We leave Googe to his machinations and go to rejoin Erb and Monk. They’re still being their usual charming selves, and Papa Chub and I slide seamlessly back into the conversation. From time to time, my eyes wander over to where Googe is sitting and laughing with the triplets, and I feel a twinge of jealousy needle at my innards, but I ignore it. He’s happy, and it’s not as if he’s taken anything from me, and I want to be the kind of person that can celebrate my friends’ happiness, not mourn because it isn’t my own. At other times (what feels like an eternity ago, but was really no more than a few years,) I would have been a drunken mess about things, inserting myself into the conversation and teasing Googe and trying to seize the reins of things. I wasn’t quite where I wanted to be yet, but I’d undoubtedly improved.
The redhead snaps her fingers and leans forward, a smirk on her face. “So. Why are you guys really here?”
“Just vacationing. Spending time with the boys, you know? Crew love, et cetera.”
“Sure, sure. That’s why you’re here as a whole, but why are you each here? Why didn’t you guys go camping somewhere, or to EUC or ASC or something? Why the Meadows?”
We glance at each other, the girls chuckling at our seeming hive mind as we do so. “Belated bachelor party,” Monk offers.
“I needed a vacation, and here I am,” Papa Chub says with an authoritarian air.
Erb shrugs. “I just kind of got dragged along. I mean, I’m happy to be here, don’t get me wrong. But when it’s my turn to choose a vacation, I’m picking camping like you said.”
I nod my heads over towards Googe. “He likes the Meadows. I think the romanticism of the place appeals to him. Roll the dice, win big, meet someone awesome.”
“And what about you?”
I open my mouth, shut it, frown, stop frowning, shrug. “I just wanted to escape reality for a little bit.”
“That’s me. Mister Honesty.”
For a while, I just listen. More people come and leave, including a rather large group evenly mixed between men and women. There seem to be a few different models between them, but their clothing is virtually identical, making them look for all the world like a particularly lazy palette swap. But one of them is different. She’s dressed in beige where everyone else is dressed in pastels, but somehow this makes her stand out. I study her, the hem of her dress that ends just a bit above her knees, fair and muscled calves, thin arms, light hair. She’s standing at the bar, and her back is to me for the longest time, and I find it kind of strange that she hasn’t gotten a drink or turned around to talk to anyone yet. The people around her have been served, have come and gone.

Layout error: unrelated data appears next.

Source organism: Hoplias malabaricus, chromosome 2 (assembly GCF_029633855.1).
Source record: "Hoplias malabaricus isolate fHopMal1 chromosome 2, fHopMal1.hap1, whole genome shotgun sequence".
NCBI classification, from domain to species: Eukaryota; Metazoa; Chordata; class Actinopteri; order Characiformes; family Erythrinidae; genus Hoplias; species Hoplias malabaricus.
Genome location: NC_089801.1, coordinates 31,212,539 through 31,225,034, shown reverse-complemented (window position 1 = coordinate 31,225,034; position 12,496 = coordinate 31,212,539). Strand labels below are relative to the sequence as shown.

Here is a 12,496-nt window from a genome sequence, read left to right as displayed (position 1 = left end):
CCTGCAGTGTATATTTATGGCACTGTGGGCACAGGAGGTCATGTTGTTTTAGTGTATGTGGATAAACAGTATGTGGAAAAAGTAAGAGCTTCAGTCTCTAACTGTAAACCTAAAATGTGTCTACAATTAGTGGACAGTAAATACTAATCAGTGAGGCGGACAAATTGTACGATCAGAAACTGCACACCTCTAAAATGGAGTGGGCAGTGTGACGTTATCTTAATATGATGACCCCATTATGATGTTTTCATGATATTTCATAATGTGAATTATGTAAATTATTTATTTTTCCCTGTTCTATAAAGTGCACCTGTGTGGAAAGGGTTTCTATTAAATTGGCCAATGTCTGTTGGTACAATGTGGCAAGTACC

Googe comes back with the triplets, introduces them, something about precious gemstones that I promptly forget. My attention is entirely focused on the woman at the bar, on waiting for her to turn around. The girls at our table are all getting along reasonably well, and there’s talk of going somewhere else and doing something more interesting, but I don’t weigh in. Instead, I start to notice something strange.
In the dim warm light of the lounge, the woman’s dress has gotten lighter and lighter, brightening from a beige to a cream to a warm white to a true white, even though the ambient quality of the light in the room hasn’t changed. There is tension in her shoulders now, visibly so, and her hair seems to be shifting ever so slightly from time to time. As if she’s about to turn around, but isn’t yet. As if she could at any moment. As if she certainly will, and soon.
And what will we become of me then?
I drum my fingers on the table. The conversation is going nowhere, talking about clubs and bars and restaurants and dismissing them just as quickly. Googe offers, “You know, we could always go back to our place. We have a villa at the Libretto.”
Eyes go wide at that. There are coos of appreciation and grunts of assent. I say to no one in particular, “That’s a great idea. Let’s go now.”